NYC2016 (19 of 78)

In this landscape image, framing it up to where there are multiple points of interest was my goal. The bridge, the fish market, the graffiti, all of it is in one frame to keep the eye moving and interested. Like I said before, this is my style…everyone shoots differently, but hopefully this will be a good jumping off point for you when you’re walking around and see something that’s a street-worthy shot.

NYCOtherPhotos (2 of 8)

In the image above, I was simply looking over a balcony and saw a flash mob dancing and thought it was interesting.

  1. Finding The Best Light

With indoor photography, there’s this frustration of “finding good light,” but with street photography, the light is there and there’s a lot of it. I always try to shoot 45min after sunrise or 45min before sunset, that usually produces that “golden hour” glow and pretty lighting. However, if it’s overcast, then your shooting day just got easier and if you’re in a big city (like NYC), then the buildings offer great light bounce and you’re not in direct sunlight.  

DSAD1 (1 of 1)

Here, I used the buildings as my natural light bouncers and made sure to find some color that would pop in the photo. I didn’t use flash or any type of reflector, just the natural light of the good ol’ outdoors.

Carly (1 of 1)

In this photo, we were shooting in Times Square and luckily, even at 11:00 at night, there was plenty of light from the screens so that I didn’t need to use a flash. I know this isn’t always the case, but I felt it was enough.

  1. Styling The Shot

Framing a shot up interestingly is style. Sitting in a spot for however long it takes to get a person to interact with that one location, for that perfect shot, is style. Having your model in certain clothing, their hair and makeup a specific way to tell the story is by definition style. Sometimes, I can head out for the day, with my camera in hand and just people watch. I may not have a particular type of “style or theme” in my head, but when I see it, I know it. Other times, I’ll have a very specific style in my head and the only way to get it out of my brain is to see it come to life on a person. I’m sure many of you reading this can relate. Editing your street photos a particular way is also style. How you crop it, if you desaturate it or up the contrast…all of these elements portray your street style.

Some photographers like to use props. I approach my style a little differently. I like to start with that street, that canvas and let the story write itself. Let the world be your studio. The elements of a great photo are already out there, it may just take some new insight with a new sense of adventure and curiosity to capture it on screen.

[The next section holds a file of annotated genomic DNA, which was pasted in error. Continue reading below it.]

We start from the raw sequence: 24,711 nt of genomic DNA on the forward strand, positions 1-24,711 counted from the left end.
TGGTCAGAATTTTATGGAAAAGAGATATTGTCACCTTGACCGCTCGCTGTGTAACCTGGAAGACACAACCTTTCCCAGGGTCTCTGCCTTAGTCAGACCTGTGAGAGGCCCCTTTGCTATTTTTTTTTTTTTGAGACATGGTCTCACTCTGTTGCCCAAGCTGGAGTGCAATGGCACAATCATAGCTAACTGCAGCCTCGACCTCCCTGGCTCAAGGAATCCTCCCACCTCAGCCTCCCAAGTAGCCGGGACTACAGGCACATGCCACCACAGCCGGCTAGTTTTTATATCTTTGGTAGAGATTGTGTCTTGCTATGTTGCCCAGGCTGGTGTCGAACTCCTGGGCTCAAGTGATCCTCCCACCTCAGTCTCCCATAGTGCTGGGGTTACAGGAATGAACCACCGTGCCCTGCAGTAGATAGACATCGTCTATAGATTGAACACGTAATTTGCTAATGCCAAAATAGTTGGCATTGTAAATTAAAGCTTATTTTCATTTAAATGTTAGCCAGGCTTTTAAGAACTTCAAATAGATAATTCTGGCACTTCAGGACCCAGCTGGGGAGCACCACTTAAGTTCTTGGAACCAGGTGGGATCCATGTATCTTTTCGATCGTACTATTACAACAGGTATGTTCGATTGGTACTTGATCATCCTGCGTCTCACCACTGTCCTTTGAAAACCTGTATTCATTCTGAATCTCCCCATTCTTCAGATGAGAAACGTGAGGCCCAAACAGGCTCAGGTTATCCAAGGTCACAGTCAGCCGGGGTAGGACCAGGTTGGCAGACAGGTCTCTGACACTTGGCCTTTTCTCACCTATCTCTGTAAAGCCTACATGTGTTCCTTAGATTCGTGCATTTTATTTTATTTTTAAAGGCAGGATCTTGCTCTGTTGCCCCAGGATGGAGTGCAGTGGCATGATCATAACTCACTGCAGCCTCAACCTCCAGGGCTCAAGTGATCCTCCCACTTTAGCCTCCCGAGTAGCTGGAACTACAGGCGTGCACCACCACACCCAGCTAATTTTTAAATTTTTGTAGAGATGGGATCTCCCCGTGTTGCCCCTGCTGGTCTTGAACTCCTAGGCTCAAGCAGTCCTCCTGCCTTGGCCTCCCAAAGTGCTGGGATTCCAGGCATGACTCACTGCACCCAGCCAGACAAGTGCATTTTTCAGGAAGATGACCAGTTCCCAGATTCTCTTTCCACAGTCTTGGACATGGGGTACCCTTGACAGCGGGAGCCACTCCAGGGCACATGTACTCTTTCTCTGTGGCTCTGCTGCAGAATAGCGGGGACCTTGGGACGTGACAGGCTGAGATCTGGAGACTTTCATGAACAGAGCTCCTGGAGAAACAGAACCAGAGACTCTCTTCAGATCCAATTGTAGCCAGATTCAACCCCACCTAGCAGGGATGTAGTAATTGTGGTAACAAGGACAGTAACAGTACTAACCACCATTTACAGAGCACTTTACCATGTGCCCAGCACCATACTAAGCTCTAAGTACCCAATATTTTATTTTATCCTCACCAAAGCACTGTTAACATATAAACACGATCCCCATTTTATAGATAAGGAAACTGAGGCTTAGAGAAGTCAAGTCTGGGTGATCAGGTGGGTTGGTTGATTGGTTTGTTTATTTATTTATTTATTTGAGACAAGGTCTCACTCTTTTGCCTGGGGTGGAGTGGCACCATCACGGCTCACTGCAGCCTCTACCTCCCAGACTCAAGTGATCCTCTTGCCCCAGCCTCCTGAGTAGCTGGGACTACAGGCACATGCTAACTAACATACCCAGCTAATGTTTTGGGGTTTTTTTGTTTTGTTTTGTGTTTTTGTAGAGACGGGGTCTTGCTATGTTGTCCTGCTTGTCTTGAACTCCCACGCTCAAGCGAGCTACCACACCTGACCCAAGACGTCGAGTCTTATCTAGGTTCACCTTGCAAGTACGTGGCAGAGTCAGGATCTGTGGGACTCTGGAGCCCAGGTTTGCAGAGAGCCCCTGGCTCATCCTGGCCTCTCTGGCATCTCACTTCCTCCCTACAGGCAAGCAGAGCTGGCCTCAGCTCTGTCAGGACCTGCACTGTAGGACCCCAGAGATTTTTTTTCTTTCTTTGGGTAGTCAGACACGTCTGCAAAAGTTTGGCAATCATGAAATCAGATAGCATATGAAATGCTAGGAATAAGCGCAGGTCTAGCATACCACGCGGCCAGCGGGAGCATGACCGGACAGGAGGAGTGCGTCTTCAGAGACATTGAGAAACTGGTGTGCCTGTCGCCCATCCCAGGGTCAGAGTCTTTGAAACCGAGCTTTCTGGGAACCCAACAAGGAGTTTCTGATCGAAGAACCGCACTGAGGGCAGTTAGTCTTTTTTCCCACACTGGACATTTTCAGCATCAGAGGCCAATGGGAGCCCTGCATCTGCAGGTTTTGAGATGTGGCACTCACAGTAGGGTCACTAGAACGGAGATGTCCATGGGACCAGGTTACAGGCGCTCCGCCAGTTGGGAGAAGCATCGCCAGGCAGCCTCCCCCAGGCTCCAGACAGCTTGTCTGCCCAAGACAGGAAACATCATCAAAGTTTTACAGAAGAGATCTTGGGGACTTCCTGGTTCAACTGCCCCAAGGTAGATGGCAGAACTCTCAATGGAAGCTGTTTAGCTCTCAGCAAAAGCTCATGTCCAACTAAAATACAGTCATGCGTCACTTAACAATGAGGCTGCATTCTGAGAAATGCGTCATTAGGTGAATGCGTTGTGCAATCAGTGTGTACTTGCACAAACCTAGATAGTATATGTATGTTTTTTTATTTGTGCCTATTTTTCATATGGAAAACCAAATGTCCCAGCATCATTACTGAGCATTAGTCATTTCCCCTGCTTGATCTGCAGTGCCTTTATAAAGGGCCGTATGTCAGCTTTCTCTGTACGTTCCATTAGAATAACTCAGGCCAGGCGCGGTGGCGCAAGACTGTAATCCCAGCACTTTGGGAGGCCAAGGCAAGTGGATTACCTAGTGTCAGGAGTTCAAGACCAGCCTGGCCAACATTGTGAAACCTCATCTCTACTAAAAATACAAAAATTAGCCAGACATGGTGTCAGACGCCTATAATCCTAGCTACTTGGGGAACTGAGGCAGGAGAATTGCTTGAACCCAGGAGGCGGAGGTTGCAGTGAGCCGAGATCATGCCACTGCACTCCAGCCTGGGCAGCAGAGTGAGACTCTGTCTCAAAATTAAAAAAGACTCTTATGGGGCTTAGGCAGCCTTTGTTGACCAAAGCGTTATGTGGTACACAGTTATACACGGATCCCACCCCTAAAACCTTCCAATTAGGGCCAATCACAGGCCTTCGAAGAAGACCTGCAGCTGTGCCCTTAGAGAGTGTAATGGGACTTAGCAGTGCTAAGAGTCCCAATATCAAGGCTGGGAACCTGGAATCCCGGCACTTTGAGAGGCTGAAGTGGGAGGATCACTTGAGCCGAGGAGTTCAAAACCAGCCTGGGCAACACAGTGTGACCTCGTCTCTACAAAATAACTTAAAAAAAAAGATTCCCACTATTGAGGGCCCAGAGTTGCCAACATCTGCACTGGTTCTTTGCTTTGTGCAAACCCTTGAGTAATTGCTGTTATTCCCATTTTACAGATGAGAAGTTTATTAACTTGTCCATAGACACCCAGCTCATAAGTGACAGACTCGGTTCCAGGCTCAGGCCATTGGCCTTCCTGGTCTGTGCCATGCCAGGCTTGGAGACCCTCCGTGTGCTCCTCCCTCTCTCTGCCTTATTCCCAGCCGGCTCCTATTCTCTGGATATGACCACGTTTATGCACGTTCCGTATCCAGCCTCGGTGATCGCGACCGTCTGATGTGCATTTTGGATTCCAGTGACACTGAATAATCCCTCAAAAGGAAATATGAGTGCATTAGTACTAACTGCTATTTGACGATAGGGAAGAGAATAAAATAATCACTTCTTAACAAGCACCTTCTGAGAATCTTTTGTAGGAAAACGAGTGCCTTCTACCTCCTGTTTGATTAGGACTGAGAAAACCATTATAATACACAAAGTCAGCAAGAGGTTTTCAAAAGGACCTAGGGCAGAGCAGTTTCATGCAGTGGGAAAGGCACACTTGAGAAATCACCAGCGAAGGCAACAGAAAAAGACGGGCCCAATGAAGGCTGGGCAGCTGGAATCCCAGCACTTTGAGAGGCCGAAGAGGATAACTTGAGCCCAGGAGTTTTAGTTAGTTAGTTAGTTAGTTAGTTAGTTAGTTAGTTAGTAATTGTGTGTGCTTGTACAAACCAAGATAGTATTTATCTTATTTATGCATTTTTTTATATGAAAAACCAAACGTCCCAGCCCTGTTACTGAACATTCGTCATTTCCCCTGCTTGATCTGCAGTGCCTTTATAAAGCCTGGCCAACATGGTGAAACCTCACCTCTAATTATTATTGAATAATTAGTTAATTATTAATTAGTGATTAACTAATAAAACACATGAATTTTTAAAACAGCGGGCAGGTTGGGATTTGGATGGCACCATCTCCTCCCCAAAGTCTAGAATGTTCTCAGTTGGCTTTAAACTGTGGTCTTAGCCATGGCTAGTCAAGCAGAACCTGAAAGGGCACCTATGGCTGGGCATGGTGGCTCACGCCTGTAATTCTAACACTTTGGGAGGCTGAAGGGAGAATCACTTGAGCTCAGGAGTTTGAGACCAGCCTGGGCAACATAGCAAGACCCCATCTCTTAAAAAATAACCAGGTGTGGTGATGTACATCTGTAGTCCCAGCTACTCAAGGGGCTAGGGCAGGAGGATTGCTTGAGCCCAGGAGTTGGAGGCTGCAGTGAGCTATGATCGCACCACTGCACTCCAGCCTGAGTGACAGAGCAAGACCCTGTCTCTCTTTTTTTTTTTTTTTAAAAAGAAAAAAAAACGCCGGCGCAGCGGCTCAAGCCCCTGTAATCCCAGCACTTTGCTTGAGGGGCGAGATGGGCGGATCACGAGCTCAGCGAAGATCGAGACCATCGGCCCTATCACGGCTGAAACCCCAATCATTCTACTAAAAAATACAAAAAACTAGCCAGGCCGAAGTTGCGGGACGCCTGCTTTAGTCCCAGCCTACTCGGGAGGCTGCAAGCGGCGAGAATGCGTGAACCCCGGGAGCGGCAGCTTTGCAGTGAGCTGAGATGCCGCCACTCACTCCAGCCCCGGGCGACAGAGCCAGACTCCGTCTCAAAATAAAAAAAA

KaitlynChinatown (1 of 1)

  1. Finding A Location

I trained in NYC and go back there frequently; all of the example photos in this post were taken in the streets of Manhattan. For instance, this one was in Chinatown. However, finding a location to shoot street style really isn’t that difficult because hopefully there’s a street somewhere around you with people walking or has interesting architecture, just look for lines and pops of color. Local farmers markets are good places to shoot street style, a pretty busy location in your downtown area or state/county fairs, outdoor concerts. All of these events/locations lend themselves to lots of interesting people, buildings with character, pretty lighting and lots of color. This type of scouting can work with unplanned shoots and planned, specifically styled, and model shoots.

KadyDSNYC2 (18 of 32)

If you haven’t dabbled in any form of street photography, I encourage you to just walk around with your camera one day and click away! Or, take that next step and find you a model, style their hair, makeup and clothing. Take them into the streets for a session they’ll never forget! It’s a lot of fun and hopefully you’ll learn more about your shooting style. Don’t worry about the other people who make it into the shot (like in this image above, with the produce-picking man). Remember, street photography isn’t just for the non-interactive or landscape artist, it can be a new adventure for you stylistically and hopefully offer a different sense of adventure in the process.

If your wheels are turning right now and you have a question, email me!

I would love to hear from you!